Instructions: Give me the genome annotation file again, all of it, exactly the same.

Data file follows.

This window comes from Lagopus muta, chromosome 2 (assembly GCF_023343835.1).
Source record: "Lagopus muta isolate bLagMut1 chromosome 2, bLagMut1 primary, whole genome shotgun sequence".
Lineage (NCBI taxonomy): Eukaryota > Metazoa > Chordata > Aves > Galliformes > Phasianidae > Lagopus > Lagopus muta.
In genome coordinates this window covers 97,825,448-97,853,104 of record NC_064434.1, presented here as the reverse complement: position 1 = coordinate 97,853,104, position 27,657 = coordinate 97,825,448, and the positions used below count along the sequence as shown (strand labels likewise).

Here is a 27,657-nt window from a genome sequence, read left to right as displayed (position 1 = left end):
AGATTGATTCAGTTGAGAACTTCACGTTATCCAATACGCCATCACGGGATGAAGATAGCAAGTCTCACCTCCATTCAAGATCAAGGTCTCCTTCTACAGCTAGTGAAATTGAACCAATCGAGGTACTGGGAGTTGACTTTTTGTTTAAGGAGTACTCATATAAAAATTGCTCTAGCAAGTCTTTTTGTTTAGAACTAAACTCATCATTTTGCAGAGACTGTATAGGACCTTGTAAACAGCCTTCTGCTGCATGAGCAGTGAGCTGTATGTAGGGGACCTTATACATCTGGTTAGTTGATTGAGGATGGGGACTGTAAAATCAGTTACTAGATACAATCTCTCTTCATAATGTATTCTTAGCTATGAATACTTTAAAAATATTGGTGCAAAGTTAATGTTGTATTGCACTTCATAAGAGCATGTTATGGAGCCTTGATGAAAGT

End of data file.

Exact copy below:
This window comes from Lagopus muta, chromosome 2 (assembly GCF_023343835.1).
Source record: "Lagopus muta isolate bLagMut1 chromosome 2, bLagMut1 primary, whole genome shotgun sequence".
Lineage (NCBI taxonomy): Eukaryota > Metazoa > Chordata > Aves > Galliformes > Phasianidae > Lagopus > Lagopus muta.
In genome coordinates this window covers 97,825,448-97,853,104 of record NC_064434.1, presented here as the reverse complement: position 1 = coordinate 97,853,104, position 27,657 = coordinate 97,825,448, and the positions used below count along the sequence as shown (strand labels likewise).

Here is a 27,657-nt window from a genome sequence, read left to right as displayed (position 1 = left end):
AGATTGATTCAGTTGAGAACTTCACGTTATCCAATACGCCATCACGGGATGAAGATAGCAAGTCTCACCTCCATTCAAGATCAAGGTCTCCTTCTACAGCTAGTGAAATTGAACCAATCGAGGTACTGGGAGTTGACTTTTTGTTTAAGGAGTACTCATATAAAAATTGCTCTAGCAAGTCTTTTTGTTTAGAACTAAACTCATCATTTTGCAGAGACTGTATAGGACCTTGTAAACAGCCTTCTGCTGCATGAGCAGTGAGCTGTATGTAGGGGACCTTATACATCTGGTTAGTTGATTGAGGATGGGGACTGTAAAATCAGTTACTAGATACAATCTCTCTTCATAATGTATTCTTAGCTATGAATACTTTAAAAATATTGGTGCAAAGTTAATGTTGTATTGCACTTCATAAGAGCATGTTATGGAGCCTTGATGAAAGT